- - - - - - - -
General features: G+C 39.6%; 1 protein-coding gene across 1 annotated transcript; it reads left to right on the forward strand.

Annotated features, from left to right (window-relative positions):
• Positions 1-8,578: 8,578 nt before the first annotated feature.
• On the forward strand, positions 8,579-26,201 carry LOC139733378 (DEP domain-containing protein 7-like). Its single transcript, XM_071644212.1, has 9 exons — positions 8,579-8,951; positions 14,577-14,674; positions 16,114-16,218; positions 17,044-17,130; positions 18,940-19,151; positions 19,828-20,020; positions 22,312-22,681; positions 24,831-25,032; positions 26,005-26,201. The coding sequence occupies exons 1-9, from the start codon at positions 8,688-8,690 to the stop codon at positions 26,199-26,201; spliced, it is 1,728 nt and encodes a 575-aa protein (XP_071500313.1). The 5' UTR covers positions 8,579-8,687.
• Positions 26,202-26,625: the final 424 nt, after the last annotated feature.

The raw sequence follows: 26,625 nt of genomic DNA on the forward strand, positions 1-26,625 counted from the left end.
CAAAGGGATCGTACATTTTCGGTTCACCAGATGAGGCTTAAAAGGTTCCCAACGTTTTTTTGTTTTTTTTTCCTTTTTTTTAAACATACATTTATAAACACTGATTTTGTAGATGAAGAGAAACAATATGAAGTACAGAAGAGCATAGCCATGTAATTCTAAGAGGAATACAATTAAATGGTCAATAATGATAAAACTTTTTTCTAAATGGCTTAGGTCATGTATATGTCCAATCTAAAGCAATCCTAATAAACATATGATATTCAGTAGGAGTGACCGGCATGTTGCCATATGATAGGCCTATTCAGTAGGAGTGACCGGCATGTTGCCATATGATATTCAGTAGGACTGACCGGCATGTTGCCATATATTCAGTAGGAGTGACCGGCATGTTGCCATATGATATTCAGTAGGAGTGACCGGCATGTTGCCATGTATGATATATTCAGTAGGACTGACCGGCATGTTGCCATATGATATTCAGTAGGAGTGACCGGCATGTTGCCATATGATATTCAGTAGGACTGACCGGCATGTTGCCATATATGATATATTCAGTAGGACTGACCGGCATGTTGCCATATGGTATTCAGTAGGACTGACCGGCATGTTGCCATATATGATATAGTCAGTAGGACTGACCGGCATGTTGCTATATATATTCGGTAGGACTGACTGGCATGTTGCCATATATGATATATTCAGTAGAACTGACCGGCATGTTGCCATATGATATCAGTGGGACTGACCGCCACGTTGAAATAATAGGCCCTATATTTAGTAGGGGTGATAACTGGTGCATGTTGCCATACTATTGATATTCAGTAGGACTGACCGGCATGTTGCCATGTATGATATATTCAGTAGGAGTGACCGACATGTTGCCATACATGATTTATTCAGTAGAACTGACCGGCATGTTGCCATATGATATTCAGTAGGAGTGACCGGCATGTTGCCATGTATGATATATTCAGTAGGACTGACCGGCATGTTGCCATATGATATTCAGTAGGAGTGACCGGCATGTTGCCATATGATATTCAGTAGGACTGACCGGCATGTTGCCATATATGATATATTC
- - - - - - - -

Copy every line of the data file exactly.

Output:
General features: G+C 39.6%; 1 protein-coding gene across 1 annotated transcript; it reads left to right on the forward strand.

Annotated features, from left to right (window-relative positions):
• Positions 1-8,578: 8,578 nt before the first annotated feature.
• On the forward strand, positions 8,579-26,201 carry LOC139733378 (DEP domain-containing protein 7-like). Its single transcript, XM_071644212.1, has 9 exons — positions 8,579-8,951; positions 14,577-14,674; positions 16,114-16,218; positions 17,044-17,130; positions 18,940-19,151; positions 19,828-20,020; positions 22,312-22,681; positions 24,831-25,032; positions 26,005-26,201. The coding sequence occupies exons 1-9, from the start codon at positions 8,688-8,690 to the stop codon at positions 26,199-26,201; spliced, it is 1,728 nt and encodes a 575-aa protein (XP_071500313.1). The 5' UTR covers positions 8,579-8,687.
• Positions 26,202-26,625: the final 424 nt, after the last annotated feature.

The raw sequence follows: 26,625 nt of genomic DNA on the forward strand, positions 1-26,625 counted from the left end.
CAAAGGGATCGTACATTTTCGGTTCACCAGATGAGGCTTAAAAGGTTCCCAACGTTTTTTTGTTTTTTTTTCCTTTTTTTTAAACATACATTTATAAACACTGATTTTGTAGATGAAGAGAAACAATATGAAGTACAGAAGAGCATAGCCATGTAATTCTAAGAGGAATACAATTAAATGGTCAATAATGATAAAACTTTTTTCTAAATGGCTTAGGTCATGTATATGTCCAATCTAAAGCAATCCTAATAAACATATGATATTCAGTAGGAGTGACCGGCATGTTGCCATATGATAGGCCTATTCAGTAGGAGTGACCGGCATGTTGCCATATGATATTCAGTAGGACTGACCGGCATGTTGCCATATATTCAGTAGGAGTGACCGGCATGTTGCCATATGATATTCAGTAGGAGTGACCGGCATGTTGCCATGTATGATATATTCAGTAGGACTGACCGGCATGTTGCCATATGATATTCAGTAGGAGTGACCGGCATGTTGCCATATGATATTCAGTAGGACTGACCGGCATGTTGCCATATATGATATATTCAGTAGGACTGACCGGCATGTTGCCATATGGTATTCAGTAGGACTGACCGGCATGTTGCCATATATGATATAGTCAGTAGGACTGACCGGCATGTTGCTATATATATTCGGTAGGACTGACTGGCATGTTGCCATATATGATATATTCAGTAGAACTGACCGGCATGTTGCCATATGATATCAGTGGGACTGACCGCCACGTTGAAATAATAGGCCCTATATTTAGTAGGGGTGATAACTGGTGCATGTTGCCATACTATTGATATTCAGTAGGACTGACCGGCATGTTGCCATGTATGATATATTCAGTAGGAGTGACCGACATGTTGCCATACATGATTTATTCAGTAGAACTGACCGGCATGTTGCCATATGATATTCAGTAGGAGTGACCGGCATGTTGCCATGTATGATATATTCAGTAGGACTGACCGGCATGTTGCCATATGATATTCAGTAGGAGTGACCGGCATGTTGCCATATGATATTCAGTAGGACTGACCGGCATGTTGCCATATATGATATATTC